I think Gene Logsdon once wrote that farmers build barns for themselves, not their animals. There are several bad reasons for this:
- Keeping up with the Joneses – If it works for car sales, it works for barns.
- False economy – Because 4x more debt will make your animals 400% more productive.
- Anthropomorphism — My animals need someplace warm and cozy just like I do.
This last reason is probably most common among homesteaders (and horse people). You look out in the field. It’s raining and cold. The sheep are probably soggy. You feel guilty. But, let’s consider: sheep were bred in Great Britain (the land of raining and cold) and they are covered in wool (nature’s most effective insulator when wet). Do your sheep need a barn, or do you need a barn so you won’t feel as guilty?
Yeah, that’s a tough one.
And so, on day 2 of owning pigs I was snuggling in bed and thinking about our two pigs trying to stay warm in the pile of straw I provided. “It’s going to get colder. I should build them something,” I thought.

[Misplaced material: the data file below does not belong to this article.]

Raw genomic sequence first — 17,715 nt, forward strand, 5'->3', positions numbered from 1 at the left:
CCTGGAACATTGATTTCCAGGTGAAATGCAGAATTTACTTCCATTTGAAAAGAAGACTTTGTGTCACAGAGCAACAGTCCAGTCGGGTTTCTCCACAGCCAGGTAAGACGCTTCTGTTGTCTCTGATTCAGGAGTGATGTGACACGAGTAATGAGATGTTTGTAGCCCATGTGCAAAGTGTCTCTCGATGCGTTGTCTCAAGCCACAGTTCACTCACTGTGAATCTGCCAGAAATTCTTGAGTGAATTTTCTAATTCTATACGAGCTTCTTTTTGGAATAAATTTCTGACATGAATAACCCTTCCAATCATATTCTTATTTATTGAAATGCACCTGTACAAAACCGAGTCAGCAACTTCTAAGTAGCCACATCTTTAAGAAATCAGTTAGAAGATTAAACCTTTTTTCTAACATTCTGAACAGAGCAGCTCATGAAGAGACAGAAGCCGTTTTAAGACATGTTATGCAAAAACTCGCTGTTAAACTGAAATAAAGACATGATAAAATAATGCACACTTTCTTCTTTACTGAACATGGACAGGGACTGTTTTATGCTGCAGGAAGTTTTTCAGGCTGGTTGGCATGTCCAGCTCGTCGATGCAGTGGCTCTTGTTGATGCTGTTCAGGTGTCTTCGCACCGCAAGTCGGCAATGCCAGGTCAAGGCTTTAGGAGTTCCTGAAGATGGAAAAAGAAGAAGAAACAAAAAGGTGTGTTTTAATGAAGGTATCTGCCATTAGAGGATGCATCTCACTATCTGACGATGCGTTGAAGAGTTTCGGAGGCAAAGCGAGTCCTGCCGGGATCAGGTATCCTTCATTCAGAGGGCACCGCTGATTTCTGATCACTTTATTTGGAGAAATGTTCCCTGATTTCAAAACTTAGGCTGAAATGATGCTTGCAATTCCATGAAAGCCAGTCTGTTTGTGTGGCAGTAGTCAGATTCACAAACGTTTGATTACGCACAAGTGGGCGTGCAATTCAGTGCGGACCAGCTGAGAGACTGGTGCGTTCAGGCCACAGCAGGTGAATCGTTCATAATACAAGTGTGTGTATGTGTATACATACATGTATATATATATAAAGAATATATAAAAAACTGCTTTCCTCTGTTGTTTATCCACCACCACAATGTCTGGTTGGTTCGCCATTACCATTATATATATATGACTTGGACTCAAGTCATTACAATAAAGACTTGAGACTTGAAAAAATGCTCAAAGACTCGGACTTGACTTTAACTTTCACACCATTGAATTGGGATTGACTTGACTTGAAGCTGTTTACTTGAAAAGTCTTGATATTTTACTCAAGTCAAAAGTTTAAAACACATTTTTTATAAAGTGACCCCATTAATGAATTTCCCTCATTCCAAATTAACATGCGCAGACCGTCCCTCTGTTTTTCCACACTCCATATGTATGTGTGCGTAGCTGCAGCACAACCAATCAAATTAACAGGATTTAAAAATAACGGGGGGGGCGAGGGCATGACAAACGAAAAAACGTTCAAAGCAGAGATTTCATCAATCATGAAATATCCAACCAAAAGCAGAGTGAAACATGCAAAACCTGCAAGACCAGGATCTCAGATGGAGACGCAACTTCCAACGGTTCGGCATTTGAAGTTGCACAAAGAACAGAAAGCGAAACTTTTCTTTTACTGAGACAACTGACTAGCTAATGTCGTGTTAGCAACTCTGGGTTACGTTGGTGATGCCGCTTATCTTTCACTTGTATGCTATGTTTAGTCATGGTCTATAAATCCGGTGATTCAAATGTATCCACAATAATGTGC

Before anyone starts calling me a ‘horse person’, here are my reasons:
- They really would need shelter if we have another 10° spell like last year.
- Warm animals burn fewer calories. I’m paying for the calories.
- Straw always finds a use around the homestead. (Composting pig manure?)
- It’s Oregon. It’s a tarp. What could be more natural?
The Craigslist Feeders
About a month ago someone advertised two single-bin pig feeders on Craigslist for $25 each. Since these go for $100 new at the local farm store, I sent him an e-mail. No response. Perhaps he sold them or simply forgot to provide a phone number. (Check!)
On day 2 of owning pigs he called me. I almost said, “No thanks, I have an awesome $18 feeder” and then I realized that would be stupid and promptly bought them both. So now we have two like-new pig feeders. They were used for the last couple months of a 4-H pig about five years ago. I’m not going to install one right now, but when I get tired of feeding them twice a day I’m going to mount one very securely and provide a rain cover for it. I’m told that these feeders suffer most of their damage by being torn off the wall and dragged around the pig pen.
Finally, in other news, I put up a pig journal page to record the details of our first pair of pigs.